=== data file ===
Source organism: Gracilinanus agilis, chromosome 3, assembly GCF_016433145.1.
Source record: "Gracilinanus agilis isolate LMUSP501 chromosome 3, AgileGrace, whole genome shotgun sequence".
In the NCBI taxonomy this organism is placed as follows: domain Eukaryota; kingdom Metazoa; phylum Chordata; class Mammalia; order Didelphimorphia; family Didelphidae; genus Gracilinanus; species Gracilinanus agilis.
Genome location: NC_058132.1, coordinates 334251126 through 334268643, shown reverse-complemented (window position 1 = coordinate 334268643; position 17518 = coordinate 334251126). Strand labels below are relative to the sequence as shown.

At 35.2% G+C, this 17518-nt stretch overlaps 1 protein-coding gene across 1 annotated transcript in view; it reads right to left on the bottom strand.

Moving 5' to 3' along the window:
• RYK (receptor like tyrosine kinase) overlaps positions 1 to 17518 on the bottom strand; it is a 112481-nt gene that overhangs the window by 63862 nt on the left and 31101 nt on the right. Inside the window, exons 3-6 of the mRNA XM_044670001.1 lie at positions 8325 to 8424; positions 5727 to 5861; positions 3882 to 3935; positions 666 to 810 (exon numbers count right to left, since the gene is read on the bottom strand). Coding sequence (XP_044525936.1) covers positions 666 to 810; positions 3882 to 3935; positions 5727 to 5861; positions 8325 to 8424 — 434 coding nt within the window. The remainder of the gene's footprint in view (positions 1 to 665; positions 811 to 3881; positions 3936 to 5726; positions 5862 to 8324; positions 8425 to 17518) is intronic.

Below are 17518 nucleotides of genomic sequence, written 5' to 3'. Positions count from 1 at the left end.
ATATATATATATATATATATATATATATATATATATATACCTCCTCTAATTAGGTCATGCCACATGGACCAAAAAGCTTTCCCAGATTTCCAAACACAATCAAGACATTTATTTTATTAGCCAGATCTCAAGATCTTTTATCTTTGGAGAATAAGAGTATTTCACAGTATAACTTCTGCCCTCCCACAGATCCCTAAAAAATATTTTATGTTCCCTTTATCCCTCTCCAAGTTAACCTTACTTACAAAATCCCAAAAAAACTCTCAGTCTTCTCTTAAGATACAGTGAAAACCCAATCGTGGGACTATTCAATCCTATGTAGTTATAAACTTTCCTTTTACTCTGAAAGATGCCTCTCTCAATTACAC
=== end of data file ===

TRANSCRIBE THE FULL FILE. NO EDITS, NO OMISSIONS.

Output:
Source organism: Gracilinanus agilis, chromosome 3, assembly GCF_016433145.1.
Source record: "Gracilinanus agilis isolate LMUSP501 chromosome 3, AgileGrace, whole genome shotgun sequence".
In the NCBI taxonomy this organism is placed as follows: domain Eukaryota; kingdom Metazoa; phylum Chordata; class Mammalia; order Didelphimorphia; family Didelphidae; genus Gracilinanus; species Gracilinanus agilis.
Genome location: NC_058132.1, coordinates 334251126 through 334268643, shown reverse-complemented (window position 1 = coordinate 334268643; position 17518 = coordinate 334251126). Strand labels below are relative to the sequence as shown.

At 35.2% G+C, this 17518-nt stretch overlaps 1 protein-coding gene across 1 annotated transcript in view; it reads right to left on the bottom strand.

Moving 5' to 3' along the window:
• RYK (receptor like tyrosine kinase) overlaps positions 1 to 17518 on the bottom strand; it is a 112481-nt gene that overhangs the window by 63862 nt on the left and 31101 nt on the right. Inside the window, exons 3-6 of the mRNA XM_044670001.1 lie at positions 8325 to 8424; positions 5727 to 5861; positions 3882 to 3935; positions 666 to 810 (exon numbers count right to left, since the gene is read on the bottom strand). Coding sequence (XP_044525936.1) covers positions 666 to 810; positions 3882 to 3935; positions 5727 to 5861; positions 8325 to 8424 — 434 coding nt within the window. The remainder of the gene's footprint in view (positions 1 to 665; positions 811 to 3881; positions 3936 to 5726; positions 5862 to 8324; positions 8425 to 17518) is intronic.

Below are 17518 nucleotides of genomic sequence, written 5' to 3'. Positions count from 1 at the left end.
ATATATATATATATATATATATATATATATATATATATACCTCCTCTAATTAGGTCATGCCACATGGACCAAAAAGCTTTCCCAGATTTCCAAACACAATCAAGACATTTATTTTATTAGCCAGATCTCAAGATCTTTTATCTTTGGAGAATAAGAGTATTTCACAGTATAACTTCTGCCCTCCCACAGATCCCTAAAAAATATTTTATGTTCCCTTTATCCCTCTCCAAGTTAACCTTACTTACAAAATCCCAAAAAAACTCTCAGTCTTCTCTTAAGATACAGTGAAAACCCAATCGTGGGACTATTCAATCCTATGTAGTTATAAACTTTCCTTTTACTCTGAAAGATGCCTCTCTCAATTACAC